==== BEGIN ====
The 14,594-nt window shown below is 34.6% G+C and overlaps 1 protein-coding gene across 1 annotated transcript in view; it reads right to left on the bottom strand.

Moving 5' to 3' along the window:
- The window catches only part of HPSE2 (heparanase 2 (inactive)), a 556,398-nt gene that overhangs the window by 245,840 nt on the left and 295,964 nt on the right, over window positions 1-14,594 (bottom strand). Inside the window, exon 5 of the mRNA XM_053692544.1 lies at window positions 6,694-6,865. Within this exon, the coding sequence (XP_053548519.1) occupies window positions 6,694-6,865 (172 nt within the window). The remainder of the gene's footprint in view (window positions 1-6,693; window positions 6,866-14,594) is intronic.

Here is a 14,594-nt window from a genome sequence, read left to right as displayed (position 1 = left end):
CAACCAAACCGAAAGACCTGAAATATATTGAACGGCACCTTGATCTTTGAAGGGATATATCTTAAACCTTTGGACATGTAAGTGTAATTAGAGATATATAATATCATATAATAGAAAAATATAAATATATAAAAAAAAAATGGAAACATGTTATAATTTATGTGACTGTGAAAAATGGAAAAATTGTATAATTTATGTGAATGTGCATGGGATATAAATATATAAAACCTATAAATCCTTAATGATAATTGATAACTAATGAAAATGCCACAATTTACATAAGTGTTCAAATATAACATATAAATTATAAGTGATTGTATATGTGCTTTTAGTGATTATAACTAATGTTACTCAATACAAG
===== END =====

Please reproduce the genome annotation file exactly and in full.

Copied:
The 14,594-nt window shown below is 34.6% G+C and overlaps 1 protein-coding gene across 1 annotated transcript in view; it reads right to left on the bottom strand.

Moving 5' to 3' along the window:
- The window catches only part of HPSE2 (heparanase 2 (inactive)), a 556,398-nt gene that overhangs the window by 245,840 nt on the left and 295,964 nt on the right, over window positions 1-14,594 (bottom strand). Inside the window, exon 5 of the mRNA XM_053692544.1 lies at window positions 6,694-6,865. Within this exon, the coding sequence (XP_053548519.1) occupies window positions 6,694-6,865 (172 nt within the window). The remainder of the gene's footprint in view (window positions 1-6,693; window positions 6,866-14,594) is intronic.

Here is a 14,594-nt window from a genome sequence, read left to right as displayed (position 1 = left end):
CAACCAAACCGAAAGACCTGAAATATATTGAACGGCACCTTGATCTTTGAAGGGATATATCTTAAACCTTTGGACATGTAAGTGTAATTAGAGATATATAATATCATATAATAGAAAAATATAAATATATAAAAAAAAAATGGAAACATGTTATAATTTATGTGACTGTGAAAAATGGAAAAATTGTATAATTTATGTGAATGTGCATGGGATATAAATATATAAAACCTATAAATCCTTAATGATAATTGATAACTAATGAAAATGCCACAATTTACATAAGTGTTCAAATATAACATATAAATTATAAGTGATTGTATATGTGCTTTTAGTGATTATAACTAATGTTACTCAATACAAG